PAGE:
Title 1, Large district, Urban, 9-12
About a month into this school year, a colleague shared clarifying and jarring sentiments. He said, “it feels like we are acting as if everything is normal again.” His comment gave me immediate pause. And as I mentally scanned the current landscape of our school system – its processes, messaging, and decisions, I kept coming back to the same question, “what experiences were students having?” My conclusions, regardless of the scenarios, mirrored what my colleague shared. There is still a crisis, and the best evidence is found in our students’ experiences.
First, how students are learning has become more varied than ever before. Listed below are the main scenarios students can select from in the system I work in:
1. In-class learning
2. Virtual learning
3. Extended absences synchronous learning
4. Extended absences asynchronous learning
5. Independent curriculum provider learning
Additionally, students are opting to leave public schools for independent, religious affiliated, and private virtual schools. In short, the public school experiences portrayed in movies and television are nothing like the current realities.
So, how should public schools respond to the current crisis splintering the student learning experience? Well, the comment mentioned earlier by my colleague has been revisited by me every day. The amount of time thinking about this has generated a few ideas below that need to be at the forefront of your approach to working with schools.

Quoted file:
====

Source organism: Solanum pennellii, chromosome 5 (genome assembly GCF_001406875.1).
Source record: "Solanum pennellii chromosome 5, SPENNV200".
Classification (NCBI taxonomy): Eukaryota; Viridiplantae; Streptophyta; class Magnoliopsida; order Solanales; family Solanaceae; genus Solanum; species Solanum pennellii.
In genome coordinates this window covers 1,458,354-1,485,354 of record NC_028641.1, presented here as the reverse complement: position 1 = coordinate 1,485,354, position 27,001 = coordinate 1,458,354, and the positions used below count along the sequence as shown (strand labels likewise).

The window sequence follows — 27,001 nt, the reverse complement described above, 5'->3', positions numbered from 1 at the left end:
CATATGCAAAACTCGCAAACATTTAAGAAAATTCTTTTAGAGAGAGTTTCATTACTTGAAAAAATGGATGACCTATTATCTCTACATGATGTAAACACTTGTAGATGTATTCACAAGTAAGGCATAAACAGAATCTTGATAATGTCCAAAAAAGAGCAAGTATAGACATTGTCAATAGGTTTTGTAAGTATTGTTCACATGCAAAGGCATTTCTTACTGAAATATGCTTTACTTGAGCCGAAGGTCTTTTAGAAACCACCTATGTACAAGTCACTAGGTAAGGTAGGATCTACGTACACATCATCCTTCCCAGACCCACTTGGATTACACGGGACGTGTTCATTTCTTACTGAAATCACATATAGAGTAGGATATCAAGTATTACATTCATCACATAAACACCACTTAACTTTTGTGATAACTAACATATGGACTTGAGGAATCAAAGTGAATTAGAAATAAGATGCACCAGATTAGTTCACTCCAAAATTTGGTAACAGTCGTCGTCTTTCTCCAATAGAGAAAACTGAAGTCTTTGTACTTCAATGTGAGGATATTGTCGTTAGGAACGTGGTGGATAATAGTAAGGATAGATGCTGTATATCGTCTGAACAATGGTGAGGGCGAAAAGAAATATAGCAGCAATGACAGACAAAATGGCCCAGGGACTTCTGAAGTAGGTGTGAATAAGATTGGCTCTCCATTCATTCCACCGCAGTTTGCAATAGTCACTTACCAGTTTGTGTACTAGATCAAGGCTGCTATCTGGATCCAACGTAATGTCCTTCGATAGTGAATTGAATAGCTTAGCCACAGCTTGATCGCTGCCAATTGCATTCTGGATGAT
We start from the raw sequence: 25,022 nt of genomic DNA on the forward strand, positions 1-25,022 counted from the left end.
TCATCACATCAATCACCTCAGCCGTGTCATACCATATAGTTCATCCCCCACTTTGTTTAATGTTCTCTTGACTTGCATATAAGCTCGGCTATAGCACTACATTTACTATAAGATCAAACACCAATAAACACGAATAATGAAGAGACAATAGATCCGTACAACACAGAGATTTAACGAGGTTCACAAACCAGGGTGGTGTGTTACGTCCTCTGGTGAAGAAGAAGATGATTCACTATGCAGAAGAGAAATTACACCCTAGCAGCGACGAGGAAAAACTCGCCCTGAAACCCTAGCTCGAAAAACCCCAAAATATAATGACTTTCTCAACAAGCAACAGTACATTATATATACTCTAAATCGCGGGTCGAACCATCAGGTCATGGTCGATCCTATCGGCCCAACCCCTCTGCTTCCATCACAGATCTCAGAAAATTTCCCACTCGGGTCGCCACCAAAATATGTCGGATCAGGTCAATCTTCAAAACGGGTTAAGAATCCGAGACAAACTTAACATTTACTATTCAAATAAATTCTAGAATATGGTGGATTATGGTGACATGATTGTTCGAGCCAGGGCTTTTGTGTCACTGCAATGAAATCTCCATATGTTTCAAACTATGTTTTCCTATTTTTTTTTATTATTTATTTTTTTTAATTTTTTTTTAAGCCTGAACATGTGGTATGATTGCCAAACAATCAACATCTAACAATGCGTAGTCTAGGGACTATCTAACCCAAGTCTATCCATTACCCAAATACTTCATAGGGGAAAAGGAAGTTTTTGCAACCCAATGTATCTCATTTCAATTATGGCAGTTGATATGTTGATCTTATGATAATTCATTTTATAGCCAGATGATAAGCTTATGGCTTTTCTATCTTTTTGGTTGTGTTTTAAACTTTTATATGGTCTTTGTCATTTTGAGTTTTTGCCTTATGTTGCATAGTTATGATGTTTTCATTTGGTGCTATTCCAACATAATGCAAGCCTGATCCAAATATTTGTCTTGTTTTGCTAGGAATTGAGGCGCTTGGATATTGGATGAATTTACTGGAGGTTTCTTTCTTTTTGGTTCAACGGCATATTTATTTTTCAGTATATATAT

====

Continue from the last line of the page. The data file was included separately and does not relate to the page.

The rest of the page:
It is essential to recognize and affirm the current situation. The opposite approach, ignoring or denial, is both non-starters. Once this door is open, mindsets and actions can change.
Take a look at your communication practice with particular attention to these three aspects.
1) Are there people missing at the table? Expand who you communicate with and get people to the table who haven’t been there
2) How is the public engaged? The key aspects of this communication are who, when, what, and how. They can’t be partners unless the communication is there.
3) How do you influence perception? We hear a lot about the negatives and shortcomings of education. How do you communicate the positives and successes?
Change happens often and quickly. Are your systems and personnel able to do the same? With agility comes resilience and opportunity as changes are evaluated and acted on for innovation.
The curriculum is enacted through designed learning experiences. Moreover, the curriculum should be concept-based and connects to contemporary life beyond the classroom. If a curriculum lacks any of these traits, it is less meaningful. It will benefit from refinements to instruction and assessment.
I hope that these practices become part of the permanent culture. I call this using the “now” to make the future “better.” Avoid the opposite approach, which sees the now as “stop-gap” behaviors or “emergency actions.” Identifying how you can assist schools in taking on any changes will put you at the head of the pack.
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